Letters to the Editor

In FOCUS: S.C. schools

Ideas to help save money for schools

I offer the following suggestions for school budget cuts that would not impact on our students. First, the number of statewide school boards needs to be reduced. South Carolina has 84 school boards in 46 counties. A policy of one per county, with limited exceptions, would save millions with reductions in duplicated staff, maintenance and utilities and the sale of valuable property. Secondly, I would recommend returning at least 10 percent of the remaining administrators who are qualified to teach to the classroom, filling retiring teacher vacancies. Life will go on without them in administration, and our children would benefit from their experience. Third, I would suggest honoring the teacher National Board certification agreements, but ending the program as soon as possible. It is very expensive, appears now to be rather easy to obtain and does not translate into improved classroom performance.



State's teachers getting hit in wallet

Legislators are considering cutting budgets by shortening the school year, reducing graduation requirements and cutting supply funds. Salary freezes and layoffs have long loomed.

Still, some local superintendents are receiving raises. One who made around $200,000 just accepted a bonus. The Beaufort County superintendent, tastefully declined a $17,500 bonus.

Teachers pay for supplies out of pocket and make a fraction of what other similarly qualified professionals make. Being federally "highly qualified" requires, at minimum, a master's degree, yet teachers generally start below $30,000. Now they're taking another blow to the wallet, while school districts employ redundant bureaucrats and continue to hand themselves raises. Are they aware of the outrage resulting from Wall Street bonuses? The only difference is that districts and the state Department of Education answer to voters, not stockholders.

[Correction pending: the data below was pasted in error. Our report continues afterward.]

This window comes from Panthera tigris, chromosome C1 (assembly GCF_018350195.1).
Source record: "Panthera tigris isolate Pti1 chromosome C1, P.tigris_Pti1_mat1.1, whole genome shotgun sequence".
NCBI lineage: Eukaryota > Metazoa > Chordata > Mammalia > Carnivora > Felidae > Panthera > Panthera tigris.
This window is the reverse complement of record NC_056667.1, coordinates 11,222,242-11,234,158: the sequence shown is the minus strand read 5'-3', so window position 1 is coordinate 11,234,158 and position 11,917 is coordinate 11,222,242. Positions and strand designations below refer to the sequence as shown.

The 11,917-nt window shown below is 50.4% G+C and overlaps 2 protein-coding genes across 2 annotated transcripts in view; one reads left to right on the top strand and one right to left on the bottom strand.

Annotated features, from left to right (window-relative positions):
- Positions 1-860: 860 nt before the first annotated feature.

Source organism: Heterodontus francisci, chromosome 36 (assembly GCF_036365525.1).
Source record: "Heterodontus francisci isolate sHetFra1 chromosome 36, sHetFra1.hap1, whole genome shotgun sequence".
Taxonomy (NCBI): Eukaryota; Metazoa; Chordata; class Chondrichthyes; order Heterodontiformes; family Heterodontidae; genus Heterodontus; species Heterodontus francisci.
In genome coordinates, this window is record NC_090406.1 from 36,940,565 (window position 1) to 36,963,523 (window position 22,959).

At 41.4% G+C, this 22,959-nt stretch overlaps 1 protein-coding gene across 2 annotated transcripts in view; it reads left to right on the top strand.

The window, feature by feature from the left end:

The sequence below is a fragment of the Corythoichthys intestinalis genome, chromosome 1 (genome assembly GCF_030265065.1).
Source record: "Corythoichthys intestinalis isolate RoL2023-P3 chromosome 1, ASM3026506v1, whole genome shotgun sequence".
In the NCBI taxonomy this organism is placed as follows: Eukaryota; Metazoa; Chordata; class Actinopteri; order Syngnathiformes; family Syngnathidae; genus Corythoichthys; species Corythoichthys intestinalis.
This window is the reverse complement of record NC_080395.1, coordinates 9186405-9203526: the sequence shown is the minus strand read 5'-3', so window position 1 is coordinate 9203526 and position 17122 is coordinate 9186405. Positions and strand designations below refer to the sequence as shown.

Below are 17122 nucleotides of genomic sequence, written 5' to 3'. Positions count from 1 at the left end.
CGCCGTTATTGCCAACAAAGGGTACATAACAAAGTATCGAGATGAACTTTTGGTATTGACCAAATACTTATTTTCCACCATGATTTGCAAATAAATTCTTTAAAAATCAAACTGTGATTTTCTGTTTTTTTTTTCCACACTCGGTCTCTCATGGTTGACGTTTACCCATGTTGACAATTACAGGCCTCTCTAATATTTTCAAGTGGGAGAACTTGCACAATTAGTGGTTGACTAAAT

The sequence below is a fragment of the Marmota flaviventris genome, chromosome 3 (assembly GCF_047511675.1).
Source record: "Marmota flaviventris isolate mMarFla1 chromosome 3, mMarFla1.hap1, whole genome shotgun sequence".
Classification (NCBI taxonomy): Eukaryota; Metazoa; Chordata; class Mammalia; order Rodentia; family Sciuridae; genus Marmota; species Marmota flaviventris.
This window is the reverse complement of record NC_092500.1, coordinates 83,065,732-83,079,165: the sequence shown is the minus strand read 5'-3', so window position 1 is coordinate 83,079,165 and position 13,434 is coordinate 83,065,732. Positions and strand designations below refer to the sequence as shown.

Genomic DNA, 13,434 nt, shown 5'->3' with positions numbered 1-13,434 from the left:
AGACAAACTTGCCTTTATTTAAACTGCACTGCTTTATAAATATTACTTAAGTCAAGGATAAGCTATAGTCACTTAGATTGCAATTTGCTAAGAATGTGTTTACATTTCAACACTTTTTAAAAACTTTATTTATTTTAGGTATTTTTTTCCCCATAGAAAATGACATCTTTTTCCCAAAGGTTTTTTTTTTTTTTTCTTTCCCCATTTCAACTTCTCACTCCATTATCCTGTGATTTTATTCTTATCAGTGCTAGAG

Teachers and day-to-day staff make the difference for kids. The sign outside of Hand Middle School doesn't say, "If you can read this, thank an Unclassified D.O.E. Employee." (That position earns $135,000, according to The State's salary database.) Teachers must earn a living, and feeding their children threatens to take precedence over teaching yours. Please let legislators and school board members know they can trim budgets without hacking needed services.



Focus on healthy food in school lunches

First lady Michelle Obama has called on the U.S. Conference of Mayors to help her fight the national scourge of childhood obesity. She noted that one-third of all children are overweight or obese. She proposed healthier school lunch fares, increased physical activity and nutrition education.

Traditionally, the National School Lunch Program has served as a dumping ground for the Agriculture Department's surplus meat and dairy commodities. Not surprisingly, USDA's own surveys indicate that 90 percent of American children consume excessive amounts of fat, and only 15 percent eat the recommended servings of fruits and vegetables. Their early dietary flaws become lifelong addictions, raising their risk of diabetes, heart disease and stroke.